Lessons from West Germany

addressed the Epidemic Response Committee and had some wise words:

I was born in 1975 and raised in West Germany. So I come from a country that, in its history, has not only experienced many crises. It is a country that has brought great suffering to the world, including its own people.

And yet, despite the great disasters of two lost World Wars, I grew up in one of the most prosperous, democratic and liveable countries in the world.

From what my parents and grandparents have told me, the immediate post-War time was tough. My parents were born in 1946 and 1947. It is hard to understand how my grandparents were optimistic enough to have children in bombed-out cities, in which food was rationed, and in which life was literally in ruins.

And yet, it was also a time of hope.

A great evil, National Socialism, had been defeated. But a great promise, “Prosperity for all”, was given.

“Prosperity for all” was the catch-cry of Ludwig Erhard.

Ludwig Erhard was an economist. The allied forces gave him the seemingly thankless task of organising the post-war economy.

So how do you get an economy going again when entire industries are destroyed? How do you encourage private consumption when families are trying to make ends meet? How do you run a government when public finances are in disarray?

These are the questions that will also be on your minds as New Zealand parliamentarians today. But just imagine how much more intimidating your task would have been in Germany in 1945.

There were many people who believed back then that a government-run recovery would be the way forward.

Practically in the whole of Europe, governments took the lead in planning for their nations’ recoveries.

Not so in Germany. Because Germany had a group of economists around Ludwig Erhard.

Erhard knew that Germany would only recover if the recovery grew from the bottom up. It could not be planned for by the government. And Erhard knew that it would only be a recovery deserving its name if it brought “Prosperity for all”.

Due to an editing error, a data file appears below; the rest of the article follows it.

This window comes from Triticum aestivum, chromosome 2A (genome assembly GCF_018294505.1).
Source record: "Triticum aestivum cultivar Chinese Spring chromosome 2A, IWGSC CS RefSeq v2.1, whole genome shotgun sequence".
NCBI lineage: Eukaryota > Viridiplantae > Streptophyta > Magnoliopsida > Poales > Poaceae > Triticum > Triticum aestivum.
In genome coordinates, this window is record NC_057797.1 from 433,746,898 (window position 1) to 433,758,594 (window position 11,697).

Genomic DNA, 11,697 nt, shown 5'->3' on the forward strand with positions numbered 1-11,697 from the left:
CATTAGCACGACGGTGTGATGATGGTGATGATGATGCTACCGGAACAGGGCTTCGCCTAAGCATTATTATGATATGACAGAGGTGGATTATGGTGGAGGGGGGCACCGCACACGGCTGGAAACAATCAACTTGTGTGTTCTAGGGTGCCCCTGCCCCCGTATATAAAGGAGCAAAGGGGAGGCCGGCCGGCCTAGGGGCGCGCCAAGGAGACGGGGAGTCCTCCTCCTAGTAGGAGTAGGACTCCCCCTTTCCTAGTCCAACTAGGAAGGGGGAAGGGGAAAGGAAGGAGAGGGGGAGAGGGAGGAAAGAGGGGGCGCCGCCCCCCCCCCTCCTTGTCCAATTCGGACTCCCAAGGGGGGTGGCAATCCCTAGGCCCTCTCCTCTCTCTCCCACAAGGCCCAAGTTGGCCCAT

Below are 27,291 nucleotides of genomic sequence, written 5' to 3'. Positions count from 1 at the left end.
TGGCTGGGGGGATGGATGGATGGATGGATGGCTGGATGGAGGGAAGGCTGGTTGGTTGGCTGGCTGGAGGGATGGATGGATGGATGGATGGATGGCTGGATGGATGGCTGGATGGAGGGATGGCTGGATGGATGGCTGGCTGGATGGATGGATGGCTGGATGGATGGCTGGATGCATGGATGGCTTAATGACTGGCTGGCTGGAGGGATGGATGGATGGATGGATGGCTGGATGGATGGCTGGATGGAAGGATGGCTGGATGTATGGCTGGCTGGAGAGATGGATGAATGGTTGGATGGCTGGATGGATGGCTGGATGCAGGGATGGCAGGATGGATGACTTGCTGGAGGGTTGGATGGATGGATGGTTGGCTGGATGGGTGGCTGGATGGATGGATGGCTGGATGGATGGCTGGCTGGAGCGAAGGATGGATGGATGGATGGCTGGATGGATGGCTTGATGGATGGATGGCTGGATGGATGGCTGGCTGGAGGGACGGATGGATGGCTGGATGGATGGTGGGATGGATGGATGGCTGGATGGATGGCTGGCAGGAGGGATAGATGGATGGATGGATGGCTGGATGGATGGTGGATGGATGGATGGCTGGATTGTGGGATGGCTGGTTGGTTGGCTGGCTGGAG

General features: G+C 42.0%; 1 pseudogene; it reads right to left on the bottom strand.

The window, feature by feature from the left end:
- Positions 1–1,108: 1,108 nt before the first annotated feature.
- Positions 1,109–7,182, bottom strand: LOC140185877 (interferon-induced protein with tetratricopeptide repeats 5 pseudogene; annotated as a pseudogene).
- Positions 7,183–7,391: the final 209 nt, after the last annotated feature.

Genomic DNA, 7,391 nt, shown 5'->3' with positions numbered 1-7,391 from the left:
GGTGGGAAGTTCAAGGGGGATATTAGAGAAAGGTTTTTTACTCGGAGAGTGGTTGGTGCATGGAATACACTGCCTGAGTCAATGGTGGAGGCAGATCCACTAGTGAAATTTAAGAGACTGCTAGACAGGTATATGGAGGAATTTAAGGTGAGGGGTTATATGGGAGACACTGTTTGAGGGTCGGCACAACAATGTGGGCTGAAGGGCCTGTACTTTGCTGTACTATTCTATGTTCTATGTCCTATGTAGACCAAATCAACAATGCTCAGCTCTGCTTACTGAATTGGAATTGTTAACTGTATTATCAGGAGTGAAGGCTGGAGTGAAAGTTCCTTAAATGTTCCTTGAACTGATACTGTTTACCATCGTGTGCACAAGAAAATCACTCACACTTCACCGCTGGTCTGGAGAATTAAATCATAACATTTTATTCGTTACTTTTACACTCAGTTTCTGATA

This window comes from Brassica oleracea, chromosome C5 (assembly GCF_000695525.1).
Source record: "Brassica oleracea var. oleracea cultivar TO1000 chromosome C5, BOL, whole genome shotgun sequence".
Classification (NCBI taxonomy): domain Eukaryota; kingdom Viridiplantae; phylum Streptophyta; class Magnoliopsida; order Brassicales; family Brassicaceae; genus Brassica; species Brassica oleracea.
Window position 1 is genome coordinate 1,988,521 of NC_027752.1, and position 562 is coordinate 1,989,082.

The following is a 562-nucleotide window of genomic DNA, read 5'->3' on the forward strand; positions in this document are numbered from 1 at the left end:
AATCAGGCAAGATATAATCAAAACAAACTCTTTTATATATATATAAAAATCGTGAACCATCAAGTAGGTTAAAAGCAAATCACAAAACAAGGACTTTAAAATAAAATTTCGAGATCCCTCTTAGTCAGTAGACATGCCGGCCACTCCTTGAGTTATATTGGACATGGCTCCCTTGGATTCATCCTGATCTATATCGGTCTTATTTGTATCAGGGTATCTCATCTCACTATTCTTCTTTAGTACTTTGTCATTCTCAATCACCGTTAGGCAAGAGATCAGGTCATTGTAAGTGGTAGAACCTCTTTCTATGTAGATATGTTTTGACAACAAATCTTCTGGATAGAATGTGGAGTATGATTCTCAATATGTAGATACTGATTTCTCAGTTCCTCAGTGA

“Prosperity for all” was more than a slogan. It was more than the title of Erhard’s famous book. It was the essence of Erhard’s policies.

Economic policy is not about propping up some big companies. It is not about preserving the privileges of the few. It is not about the government picking winners and controlling the economy.

No, the ultimate goal of economic policy is to bring hope and prosperity to all people.

Ludwig Erhard achieved this. Under his leadership as economics minister and later as Chancellor, the country experienced a boom like never before. It was a true economic miracle.

Germany caught up with and then overtook Britain’s GDP per capita. It had full employment and became one of the world’s strongest export nations.

So, you may now wonder what was Erhard’s miracle recipe? What did he do to turn the ruins of an economy into an economic powerhouse? And what can we, in New Zealand, learn from this?

The truth is: there was no miracle formula. Erhard did not micro-manage the economy. He did not control individual industries. He did not print money to finance his projects. Nor did he pay favours to any businesses.

Erhard followed a principles-based approach, which he called the “Social Market Economy”. And that is the approach I recommend to New Zealand today.

Erhard’s friend and economist colleague Walter Eucken distilled seven principles of the “Social Market Economy”:

  • A functioning price system
  • Monetary stability
  • Open markets
  • Secure private property rights
  • Freedom of contract
  • Liability for one’s actions and commitments
  • Steadiness of economic policy

Each of these seven principles is as relevant to us today as it was in 1945. If we follow these principles, we can build New Zealand’s recovery and bring prosperity to all New Zealanders.

I hope the Government listens.

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